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You cannot trust the internet, but you can trust news websites. Can you not?

In this day and age the internet plays a very large role in our lives. Vacation pictures are going on Facebook and Instagram, our funny conversations with friends are Tweeted and Retweeted and songs we or our children sing are recorded and uploaded to YouTube. Most of us are glued to our phone and computer and rely on the internet for all sorts of things. Not just recreational and fun things, but we rely on the internet as a source of news and information as well. And that is exactly where it gets problematic.

Imagine that you are scrolling through your favourite news website to see if there is anything new happening in the world. You see a catchy headline, click on the story and start to read. The story sounds plausible and has a picture with proof that the described situation happened. So the story must be true, right? Why else would a news website give this story any attention? Well, think again. Of course a news website is dedicated to real news and real events and not fake stories, but even people who write for news website might get caught in this web of internet lies. Take for example, the story that has been circulating about a tourist who came back from a vacation in Bali and found out that there was a spider living in his body. This story has circulated on social media, but has also been posted on various news website all around the world. Websites like the Australian NT News, the Dutch Algemeen Dagblad, and the Irish Daily Mirror to name a few have published this story. It was later stated by various experts that spiders are not naturally inclined to show this kind of behavior and that, therefore, the story was fake.

Verification steps

Even journalists might find it difficult to verify certain stories. Unless you witnessed something in person, it is not easy to determine whether or not a certain situation has actually happened. So how do you know what event is real and what event is not? A sufficient, concrete answer to this question is not easily found. According to Claire Wardle there is not any technology that can verify a specific user-generated content (such as the Twitter picture of the man with the spider in his body) with a 100 percent certainty. However, there are a few guidelines that can help you predict whether a story might be true or not. Wardle describes the following steps that can help you determine how plausible a story is and that can help you as a journalist decide whether or not to publish a certain story. There are more verification methods that you can use, but this blog post will focus on the four main factors. If you are interested in other verification methods or more detailed descriptions, you can look at the Verification handbook.

Step 1 & 2: Look at the provenance and the source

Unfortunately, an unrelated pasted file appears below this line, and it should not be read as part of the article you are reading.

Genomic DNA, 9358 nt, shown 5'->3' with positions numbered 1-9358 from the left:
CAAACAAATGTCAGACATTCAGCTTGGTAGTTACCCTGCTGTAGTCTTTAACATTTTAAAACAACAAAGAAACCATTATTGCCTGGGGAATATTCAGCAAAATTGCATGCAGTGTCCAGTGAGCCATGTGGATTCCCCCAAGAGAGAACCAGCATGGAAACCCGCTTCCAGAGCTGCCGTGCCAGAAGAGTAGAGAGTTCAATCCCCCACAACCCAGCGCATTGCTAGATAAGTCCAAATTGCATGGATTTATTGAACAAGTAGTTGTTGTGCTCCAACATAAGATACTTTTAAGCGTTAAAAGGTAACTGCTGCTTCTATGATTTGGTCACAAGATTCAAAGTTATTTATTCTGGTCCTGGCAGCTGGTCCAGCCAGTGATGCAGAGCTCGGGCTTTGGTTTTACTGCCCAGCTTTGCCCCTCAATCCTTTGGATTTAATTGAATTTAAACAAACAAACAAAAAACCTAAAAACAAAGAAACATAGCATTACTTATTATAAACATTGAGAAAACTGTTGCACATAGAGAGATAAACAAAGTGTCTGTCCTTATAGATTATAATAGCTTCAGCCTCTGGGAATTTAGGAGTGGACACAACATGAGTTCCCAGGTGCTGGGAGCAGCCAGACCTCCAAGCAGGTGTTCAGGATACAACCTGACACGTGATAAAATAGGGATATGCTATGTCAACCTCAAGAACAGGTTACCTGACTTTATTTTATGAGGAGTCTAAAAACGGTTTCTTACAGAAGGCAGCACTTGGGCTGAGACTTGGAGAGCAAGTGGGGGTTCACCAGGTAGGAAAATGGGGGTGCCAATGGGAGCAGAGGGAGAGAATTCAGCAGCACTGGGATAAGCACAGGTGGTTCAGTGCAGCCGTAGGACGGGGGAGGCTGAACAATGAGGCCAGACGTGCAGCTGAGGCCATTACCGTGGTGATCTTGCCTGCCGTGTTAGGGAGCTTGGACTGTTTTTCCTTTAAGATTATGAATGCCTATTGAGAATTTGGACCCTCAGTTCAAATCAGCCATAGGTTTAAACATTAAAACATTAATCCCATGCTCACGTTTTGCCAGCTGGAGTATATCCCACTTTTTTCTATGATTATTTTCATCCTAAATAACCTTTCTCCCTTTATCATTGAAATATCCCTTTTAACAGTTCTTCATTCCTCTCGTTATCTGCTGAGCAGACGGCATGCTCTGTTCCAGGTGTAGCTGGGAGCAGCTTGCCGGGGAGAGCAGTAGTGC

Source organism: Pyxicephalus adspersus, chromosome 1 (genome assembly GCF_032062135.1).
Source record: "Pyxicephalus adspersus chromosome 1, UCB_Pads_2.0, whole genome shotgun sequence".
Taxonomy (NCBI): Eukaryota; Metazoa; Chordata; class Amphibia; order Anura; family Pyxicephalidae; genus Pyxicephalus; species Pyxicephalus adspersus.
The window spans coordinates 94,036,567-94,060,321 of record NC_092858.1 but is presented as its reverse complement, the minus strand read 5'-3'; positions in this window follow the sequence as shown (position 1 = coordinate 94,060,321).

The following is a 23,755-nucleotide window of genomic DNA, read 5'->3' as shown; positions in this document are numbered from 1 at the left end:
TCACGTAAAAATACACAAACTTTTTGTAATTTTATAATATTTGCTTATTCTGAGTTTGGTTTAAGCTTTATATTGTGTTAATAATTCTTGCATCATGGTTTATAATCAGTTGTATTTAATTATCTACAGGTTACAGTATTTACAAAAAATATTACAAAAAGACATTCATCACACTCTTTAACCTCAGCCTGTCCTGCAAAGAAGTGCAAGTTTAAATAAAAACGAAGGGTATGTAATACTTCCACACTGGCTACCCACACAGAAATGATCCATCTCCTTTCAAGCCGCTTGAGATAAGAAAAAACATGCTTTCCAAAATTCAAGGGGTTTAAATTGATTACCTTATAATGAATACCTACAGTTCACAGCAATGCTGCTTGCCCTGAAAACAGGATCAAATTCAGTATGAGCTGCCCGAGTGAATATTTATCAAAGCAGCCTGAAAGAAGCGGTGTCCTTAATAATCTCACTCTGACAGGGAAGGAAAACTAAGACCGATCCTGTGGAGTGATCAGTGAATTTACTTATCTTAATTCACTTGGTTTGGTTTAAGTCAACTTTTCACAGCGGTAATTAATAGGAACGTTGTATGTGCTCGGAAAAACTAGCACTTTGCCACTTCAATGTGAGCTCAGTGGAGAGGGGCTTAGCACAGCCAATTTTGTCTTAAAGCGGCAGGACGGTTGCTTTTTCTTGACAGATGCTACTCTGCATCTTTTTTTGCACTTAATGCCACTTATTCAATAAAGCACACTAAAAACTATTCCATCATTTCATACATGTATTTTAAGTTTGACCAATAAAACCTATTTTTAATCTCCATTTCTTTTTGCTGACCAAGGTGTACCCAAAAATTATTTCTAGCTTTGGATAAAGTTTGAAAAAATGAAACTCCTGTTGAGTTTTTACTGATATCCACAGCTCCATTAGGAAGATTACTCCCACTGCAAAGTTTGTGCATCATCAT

When a certain story has been shared on social media and other websites multiple times, it becomes difficult to determine who the original source is. The first thing to do is to browse though all the links and go back to the first time the story has been published. When you find the website or the profile of the person who has brought the story into the world, there are a few things you need to pay attention to. Look at previous articles or status updates, the people in the friend list or the followers and the pictures and videos that have been shared. Do you notice anything striking about these things? Have they been talking about serious matters or more about fun and playful matters? Use your common sense here. If something already seems a bit off at this point, it probably is. However, if you want to be sure, there are a few tools you can use to verify the information you have gathered during your search. Reverse image search tools such as Google Images or TinEye can, for example, help you check whether a picture has been published online before. Another way to check a story is to simple get in touch with the original publisher and ask him or her questions about the content.

Step 3: Look at the date
When looking at pictures or videos it is not only important to see if the picture or video has been posted online before, but also if what date it is taken. The date can reveal if it could be taken during the event that is shown. You can also verify the date by checking the weather of that specific date. Let’s for example say that the picture you have found was taken on the 1th of November 2014 in the Netherlands. In the picture you found you can see that it was a very dark, rainy day, which sounds plausible if you think that November is indeed an autumn month. However, if you go to Google and you look at the weather that day, you can see that it was actually a pretty hot and sunny day. Thus, the picture you have found probably is not taken on that exact date.

Step 4: Look at the location